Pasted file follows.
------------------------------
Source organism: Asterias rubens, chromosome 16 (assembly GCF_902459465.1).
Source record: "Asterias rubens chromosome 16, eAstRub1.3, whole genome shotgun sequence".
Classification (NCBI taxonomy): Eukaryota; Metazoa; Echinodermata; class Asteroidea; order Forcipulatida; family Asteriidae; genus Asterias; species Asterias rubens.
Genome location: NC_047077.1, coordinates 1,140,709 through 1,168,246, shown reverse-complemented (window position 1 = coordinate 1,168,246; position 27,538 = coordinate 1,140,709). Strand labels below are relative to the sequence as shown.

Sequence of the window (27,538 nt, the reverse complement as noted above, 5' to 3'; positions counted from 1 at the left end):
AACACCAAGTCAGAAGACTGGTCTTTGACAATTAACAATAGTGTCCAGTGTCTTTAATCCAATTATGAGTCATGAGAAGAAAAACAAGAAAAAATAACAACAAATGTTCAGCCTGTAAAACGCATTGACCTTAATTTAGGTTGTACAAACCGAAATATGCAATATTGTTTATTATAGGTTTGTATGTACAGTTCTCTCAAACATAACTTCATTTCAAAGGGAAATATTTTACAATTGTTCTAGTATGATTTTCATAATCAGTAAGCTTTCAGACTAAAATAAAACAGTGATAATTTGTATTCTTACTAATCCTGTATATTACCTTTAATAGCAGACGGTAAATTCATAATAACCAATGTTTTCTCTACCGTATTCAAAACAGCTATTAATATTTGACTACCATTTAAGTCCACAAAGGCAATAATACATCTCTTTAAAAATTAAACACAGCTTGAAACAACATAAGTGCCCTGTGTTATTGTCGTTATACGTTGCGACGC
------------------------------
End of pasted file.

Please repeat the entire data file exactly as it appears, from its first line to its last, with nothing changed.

Source organism: Asterias rubens, chromosome 16 (assembly GCF_902459465.1).
Source record: "Asterias rubens chromosome 16, eAstRub1.3, whole genome shotgun sequence".
Classification (NCBI taxonomy): Eukaryota; Metazoa; Echinodermata; class Asteroidea; order Forcipulatida; family Asteriidae; genus Asterias; species Asterias rubens.
Genome location: NC_047077.1, coordinates 1,140,709 through 1,168,246, shown reverse-complemented (window position 1 = coordinate 1,168,246; position 27,538 = coordinate 1,140,709). Strand labels below are relative to the sequence as shown.

Sequence of the window (27,538 nt, the reverse complement as noted above, 5' to 3'; positions counted from 1 at the left end):
AACACCAAGTCAGAAGACTGGTCTTTGACAATTAACAATAGTGTCCAGTGTCTTTAATCCAATTATGAGTCATGAGAAGAAAAACAAGAAAAAATAACAACAAATGTTCAGCCTGTAAAACGCATTGACCTTAATTTAGGTTGTACAAACCGAAATATGCAATATTGTTTATTATAGGTTTGTATGTACAGTTCTCTCAAACATAACTTCATTTCAAAGGGAAATATTTTACAATTGTTCTAGTATGATTTTCATAATCAGTAAGCTTTCAGACTAAAATAAAACAGTGATAATTTGTATTCTTACTAATCCTGTATATTACCTTTAATAGCAGACGGTAAATTCATAATAACCAATGTTTTCTCTACCGTATTCAAAACAGCTATTAATATTTGACTACCATTTAAGTCCACAAAGGCAATAATACATCTCTTTAAAAATTAAACACAGCTTGAAACAACATAAGTGCCCTGTGTTATTGTCGTTATACGTTGCGACGC